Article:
So, you may ask, how’s it been so far with this drive? Answer: meh. The pros of this unit are the nice visual design: it’s compact, looks cool and has clean lines. The cons are that the fan is a bit noisy, there is an odd panel in the back that helps hide the cable (but is way too snug for my taste), and I’ve had problems with the drive ejecting on sleep. The eject on sleep issue is somewhat pervasive, as you’ll see from the Lacie posts on the Apple store, and is annoyingly random – I had this problem for a while and then it randomly fixed itself one day after I tested the drive with USB3 and when I switched it back to Thunderbolt all was good. Sigh. The fan noise is particularly stupid. I had a Lacie 2big NAS for a couple years and I felt like I was working in a saw-mill. The fan noise was horrible. I eventually dismantled the whole unit to find that not only was the fan a bit cheap and noisy on its own, but it was not properly mounted and isolated from the chassis (it was actually vibrating against the chassis). Now, the Lacie 2big Thunderbolt is not this bad, but with my whisper quiet Mac and the USD 749 price tag (which is about CAD 999 with tax), why the heck can’t they put an awesome fan in it?!? Like, really.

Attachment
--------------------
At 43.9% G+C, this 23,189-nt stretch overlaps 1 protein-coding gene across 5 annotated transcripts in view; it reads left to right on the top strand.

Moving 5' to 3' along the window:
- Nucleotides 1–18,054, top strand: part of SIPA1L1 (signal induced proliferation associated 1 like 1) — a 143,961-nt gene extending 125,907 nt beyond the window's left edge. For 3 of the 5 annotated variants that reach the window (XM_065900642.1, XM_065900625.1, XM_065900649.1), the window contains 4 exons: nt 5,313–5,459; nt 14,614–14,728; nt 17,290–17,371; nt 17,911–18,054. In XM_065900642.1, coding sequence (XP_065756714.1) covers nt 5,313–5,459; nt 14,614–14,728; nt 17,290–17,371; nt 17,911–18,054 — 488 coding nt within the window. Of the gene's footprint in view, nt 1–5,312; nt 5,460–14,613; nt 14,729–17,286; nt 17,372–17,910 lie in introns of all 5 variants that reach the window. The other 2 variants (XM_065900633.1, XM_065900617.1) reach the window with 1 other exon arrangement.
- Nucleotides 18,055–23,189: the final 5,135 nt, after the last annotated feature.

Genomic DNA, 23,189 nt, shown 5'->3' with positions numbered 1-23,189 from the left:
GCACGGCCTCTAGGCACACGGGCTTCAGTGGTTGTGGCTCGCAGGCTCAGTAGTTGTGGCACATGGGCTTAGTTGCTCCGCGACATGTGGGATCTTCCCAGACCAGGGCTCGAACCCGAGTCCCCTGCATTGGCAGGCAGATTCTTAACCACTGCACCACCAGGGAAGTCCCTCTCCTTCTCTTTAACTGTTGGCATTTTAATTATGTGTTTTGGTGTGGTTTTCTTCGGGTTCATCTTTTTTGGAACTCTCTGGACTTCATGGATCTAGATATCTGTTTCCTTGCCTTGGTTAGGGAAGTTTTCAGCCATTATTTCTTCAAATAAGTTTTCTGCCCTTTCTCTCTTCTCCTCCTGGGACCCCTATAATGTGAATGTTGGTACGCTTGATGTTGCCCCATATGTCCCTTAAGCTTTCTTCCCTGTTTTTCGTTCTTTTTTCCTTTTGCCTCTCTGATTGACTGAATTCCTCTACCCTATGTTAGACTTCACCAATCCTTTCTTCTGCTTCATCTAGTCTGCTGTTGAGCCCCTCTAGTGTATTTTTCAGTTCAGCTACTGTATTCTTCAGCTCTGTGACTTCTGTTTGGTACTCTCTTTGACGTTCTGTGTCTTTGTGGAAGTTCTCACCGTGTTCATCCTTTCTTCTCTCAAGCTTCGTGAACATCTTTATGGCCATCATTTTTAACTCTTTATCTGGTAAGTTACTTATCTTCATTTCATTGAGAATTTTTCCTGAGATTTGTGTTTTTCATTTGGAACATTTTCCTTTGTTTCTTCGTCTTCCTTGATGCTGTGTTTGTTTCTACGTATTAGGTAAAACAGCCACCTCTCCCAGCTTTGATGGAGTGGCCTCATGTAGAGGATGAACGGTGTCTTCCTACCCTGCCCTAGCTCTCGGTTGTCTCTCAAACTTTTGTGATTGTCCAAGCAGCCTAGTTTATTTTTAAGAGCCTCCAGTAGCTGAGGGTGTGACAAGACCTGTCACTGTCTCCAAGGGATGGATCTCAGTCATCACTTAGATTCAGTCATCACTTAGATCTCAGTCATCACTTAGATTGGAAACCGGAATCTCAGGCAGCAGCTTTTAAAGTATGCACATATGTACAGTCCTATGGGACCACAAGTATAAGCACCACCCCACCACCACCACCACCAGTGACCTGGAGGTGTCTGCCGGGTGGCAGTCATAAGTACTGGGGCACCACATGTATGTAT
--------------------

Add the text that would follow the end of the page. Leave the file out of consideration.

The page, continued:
Fancy but fan noise not fantastic (see what I did there?)

The bottom line: This is that is a “decent unit”, but I wish I considered alternatives like those from OWC. I also feel like Apple ought to put more effort into critiquing and/or picking accessories for the Apple Store: is this really the best unit out there?